Lynn Anderson Fine Art

Beauty and The Eternal Yes

At a recent gallery opening at the IMC Media Center in Urbana,IL., I met a woman who was searching for a large and beautiful print to hang in her new sun room.  She gazed at my exhibit, considering the possibilities of a number of photographs of brightly colored fall leaves.  She called me over to show me a photograph on her phone she had taken of a crimson maple tree saying,  “Everyone wonders why I take pictures of fall trees.  I can’t stop myself.  They are so beautiful.”

I responded,  “Yes, those fall leaves take us beyond ourselves, to a realm that is peaceful and joyous.”

She nodded. For those moments we were kindred spirits sharing a wondrous secret – our love for the seasonal transformation of color. Read more about the IMC Media Center exhibit.

Woodland Feast

Woodland Feast

What is it about our search for beauty in our everyday lives? Emerson wrote that beauty is “God’s handwriting.”  If this is so, beauty is good, healing, and transcending of ordinary experience.  It can grab ahold of us and carry us away for a moment where we are moved beyond ourselves. As we take-in beauty in any form, we are joyous, alive, and connected to the eternal all-that-is.  Beauty can be experienced in harmonious conversation, engaging music, graceful movement or captivating lines of poetry or verse, not limited to a visual composition.   We welcome it in all forms.  We are drawn to it. We say “Yes” to it because what is lovely offers us the opportunity to be in positive flow with the larger current of life, so essential for our well- being.

In my Tai Chi class the other morning my instructor spoke about the importance of saying “Yes.” Yes, to a traffic delay, yes to an awkward moment, yes to our imperfect creative explorations. Yes, to what is mundane. By saying yes to the truth of the moment, our resistance melts, and we can discover a way to be in harmony with the moment at hand, regardless of the chatter in our head.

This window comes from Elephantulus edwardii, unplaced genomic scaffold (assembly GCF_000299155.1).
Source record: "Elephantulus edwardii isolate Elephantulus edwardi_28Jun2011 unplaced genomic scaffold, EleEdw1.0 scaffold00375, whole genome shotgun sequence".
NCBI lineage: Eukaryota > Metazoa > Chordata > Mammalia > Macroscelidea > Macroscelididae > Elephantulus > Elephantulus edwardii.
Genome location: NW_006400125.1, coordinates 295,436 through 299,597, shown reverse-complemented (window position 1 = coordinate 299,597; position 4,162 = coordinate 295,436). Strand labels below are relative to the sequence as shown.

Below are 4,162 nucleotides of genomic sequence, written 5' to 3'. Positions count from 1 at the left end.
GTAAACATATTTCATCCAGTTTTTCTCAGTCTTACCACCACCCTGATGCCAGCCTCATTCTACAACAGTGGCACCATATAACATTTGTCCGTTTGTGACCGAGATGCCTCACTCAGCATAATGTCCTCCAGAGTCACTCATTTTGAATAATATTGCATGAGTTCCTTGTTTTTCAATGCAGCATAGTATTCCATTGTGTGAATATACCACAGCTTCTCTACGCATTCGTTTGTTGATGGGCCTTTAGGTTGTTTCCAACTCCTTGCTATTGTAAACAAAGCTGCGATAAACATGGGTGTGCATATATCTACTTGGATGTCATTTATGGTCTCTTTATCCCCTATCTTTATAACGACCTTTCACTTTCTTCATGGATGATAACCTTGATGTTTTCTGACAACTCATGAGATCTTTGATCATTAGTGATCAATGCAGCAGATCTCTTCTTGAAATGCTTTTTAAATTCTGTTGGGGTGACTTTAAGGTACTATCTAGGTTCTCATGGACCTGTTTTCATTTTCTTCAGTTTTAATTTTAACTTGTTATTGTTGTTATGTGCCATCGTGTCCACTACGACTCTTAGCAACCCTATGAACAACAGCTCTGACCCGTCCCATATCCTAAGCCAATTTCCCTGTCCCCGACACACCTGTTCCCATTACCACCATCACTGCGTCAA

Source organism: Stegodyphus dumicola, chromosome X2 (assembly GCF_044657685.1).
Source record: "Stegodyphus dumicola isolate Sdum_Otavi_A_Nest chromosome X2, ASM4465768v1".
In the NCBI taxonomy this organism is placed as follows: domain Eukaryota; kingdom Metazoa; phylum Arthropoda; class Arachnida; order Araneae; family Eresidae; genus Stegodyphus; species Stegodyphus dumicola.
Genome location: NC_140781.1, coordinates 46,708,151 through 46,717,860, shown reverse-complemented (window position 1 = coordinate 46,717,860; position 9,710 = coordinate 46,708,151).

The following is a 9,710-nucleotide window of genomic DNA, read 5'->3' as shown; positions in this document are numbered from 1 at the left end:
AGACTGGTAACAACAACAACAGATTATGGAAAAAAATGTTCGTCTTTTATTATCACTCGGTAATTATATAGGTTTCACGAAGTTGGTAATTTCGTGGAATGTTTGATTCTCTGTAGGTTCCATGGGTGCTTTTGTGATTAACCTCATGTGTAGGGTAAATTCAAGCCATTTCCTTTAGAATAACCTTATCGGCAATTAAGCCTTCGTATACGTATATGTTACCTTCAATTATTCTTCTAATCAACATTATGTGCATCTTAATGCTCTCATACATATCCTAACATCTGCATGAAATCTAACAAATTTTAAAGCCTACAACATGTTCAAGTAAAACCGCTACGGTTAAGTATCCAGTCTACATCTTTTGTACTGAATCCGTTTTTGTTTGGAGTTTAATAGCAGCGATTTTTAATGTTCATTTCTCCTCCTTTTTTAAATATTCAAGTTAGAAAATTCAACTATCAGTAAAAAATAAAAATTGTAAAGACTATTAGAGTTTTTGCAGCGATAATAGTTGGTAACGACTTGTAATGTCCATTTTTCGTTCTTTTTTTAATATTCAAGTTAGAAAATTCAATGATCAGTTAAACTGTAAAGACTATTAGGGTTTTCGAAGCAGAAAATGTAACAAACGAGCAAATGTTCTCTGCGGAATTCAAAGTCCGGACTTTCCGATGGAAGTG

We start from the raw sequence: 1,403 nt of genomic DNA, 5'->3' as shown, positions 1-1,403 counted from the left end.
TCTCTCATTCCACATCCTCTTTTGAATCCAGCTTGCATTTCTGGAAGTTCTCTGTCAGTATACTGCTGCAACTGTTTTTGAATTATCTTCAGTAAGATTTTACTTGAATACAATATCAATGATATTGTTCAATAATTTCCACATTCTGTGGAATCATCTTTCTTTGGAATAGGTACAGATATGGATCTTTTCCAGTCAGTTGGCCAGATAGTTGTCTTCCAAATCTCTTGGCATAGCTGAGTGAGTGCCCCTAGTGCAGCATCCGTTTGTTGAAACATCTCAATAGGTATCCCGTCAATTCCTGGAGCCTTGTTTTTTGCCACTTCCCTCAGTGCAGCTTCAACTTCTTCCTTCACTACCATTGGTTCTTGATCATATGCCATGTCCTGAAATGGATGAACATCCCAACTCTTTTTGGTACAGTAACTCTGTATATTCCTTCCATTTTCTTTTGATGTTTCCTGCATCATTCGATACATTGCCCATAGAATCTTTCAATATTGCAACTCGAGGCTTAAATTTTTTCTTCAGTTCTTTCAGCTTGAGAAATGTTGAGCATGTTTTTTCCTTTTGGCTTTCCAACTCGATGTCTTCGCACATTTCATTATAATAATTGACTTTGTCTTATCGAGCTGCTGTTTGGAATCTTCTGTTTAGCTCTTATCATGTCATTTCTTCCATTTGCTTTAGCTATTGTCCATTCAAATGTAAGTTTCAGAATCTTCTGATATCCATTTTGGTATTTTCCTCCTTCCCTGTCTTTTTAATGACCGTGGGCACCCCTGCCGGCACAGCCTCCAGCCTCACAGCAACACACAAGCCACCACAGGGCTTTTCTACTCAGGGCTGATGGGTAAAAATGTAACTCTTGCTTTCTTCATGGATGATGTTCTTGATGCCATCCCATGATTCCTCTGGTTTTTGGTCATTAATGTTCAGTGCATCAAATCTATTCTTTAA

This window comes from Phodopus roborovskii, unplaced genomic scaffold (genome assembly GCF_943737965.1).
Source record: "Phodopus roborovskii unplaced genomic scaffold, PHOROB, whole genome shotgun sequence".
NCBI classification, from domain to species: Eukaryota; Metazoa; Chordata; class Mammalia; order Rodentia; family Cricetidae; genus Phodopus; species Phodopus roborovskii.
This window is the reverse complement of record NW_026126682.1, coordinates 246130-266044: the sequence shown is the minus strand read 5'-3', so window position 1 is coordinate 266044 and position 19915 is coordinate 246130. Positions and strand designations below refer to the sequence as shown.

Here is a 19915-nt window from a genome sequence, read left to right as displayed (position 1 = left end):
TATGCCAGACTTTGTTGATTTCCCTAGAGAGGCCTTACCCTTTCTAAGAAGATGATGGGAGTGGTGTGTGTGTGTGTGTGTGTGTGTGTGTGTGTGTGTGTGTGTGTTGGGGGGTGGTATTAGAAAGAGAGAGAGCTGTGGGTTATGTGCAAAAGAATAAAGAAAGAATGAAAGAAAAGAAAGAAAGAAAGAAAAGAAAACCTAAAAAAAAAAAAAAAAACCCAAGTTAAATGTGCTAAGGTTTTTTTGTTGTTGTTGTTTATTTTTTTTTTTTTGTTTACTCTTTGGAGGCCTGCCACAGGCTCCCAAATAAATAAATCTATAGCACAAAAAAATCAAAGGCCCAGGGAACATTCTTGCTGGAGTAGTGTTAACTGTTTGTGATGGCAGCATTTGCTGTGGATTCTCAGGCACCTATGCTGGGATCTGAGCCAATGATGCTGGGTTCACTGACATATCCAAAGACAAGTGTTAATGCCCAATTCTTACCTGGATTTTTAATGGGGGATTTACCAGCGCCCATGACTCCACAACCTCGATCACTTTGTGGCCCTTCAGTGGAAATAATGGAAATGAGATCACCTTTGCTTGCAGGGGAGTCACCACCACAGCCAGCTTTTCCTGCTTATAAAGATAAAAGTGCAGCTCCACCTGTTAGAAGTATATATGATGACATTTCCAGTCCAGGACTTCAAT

This fall I was on a photo shoot mission scanning the underbrush for elusive beauty. What flora had I overlooked as I walked through parkways ablaze in fall splendor? I drove past a stand of red sumac exploding with color in the back of a vacant lot. Should I forget it, or park my car and walk through the tall thistles to capture the image?

Flash I

Flash I

My creative inclination took hold. I must photograph those gangly specimens. With camera in hand, I trod into the autumn jungle. The sky was dreary. It was a long walk and the Sumac were just weeds. Yet, my practiced eye recognized an opportunity. Somewhere in the midst of the chaotic variegated color were photographs. Click, click. Click, click, click. I looked at the display on the back of my camera. Not quite right. I adjusted the composition in the camera frame. Click, click. Oh my gosh! The amber orange and red leaves sported a flaming line of leaves. I was transfixed. This was it! I couldn’t wait to get home and print.

Working with the ordinary and mundane I had captured a beautiful yes.

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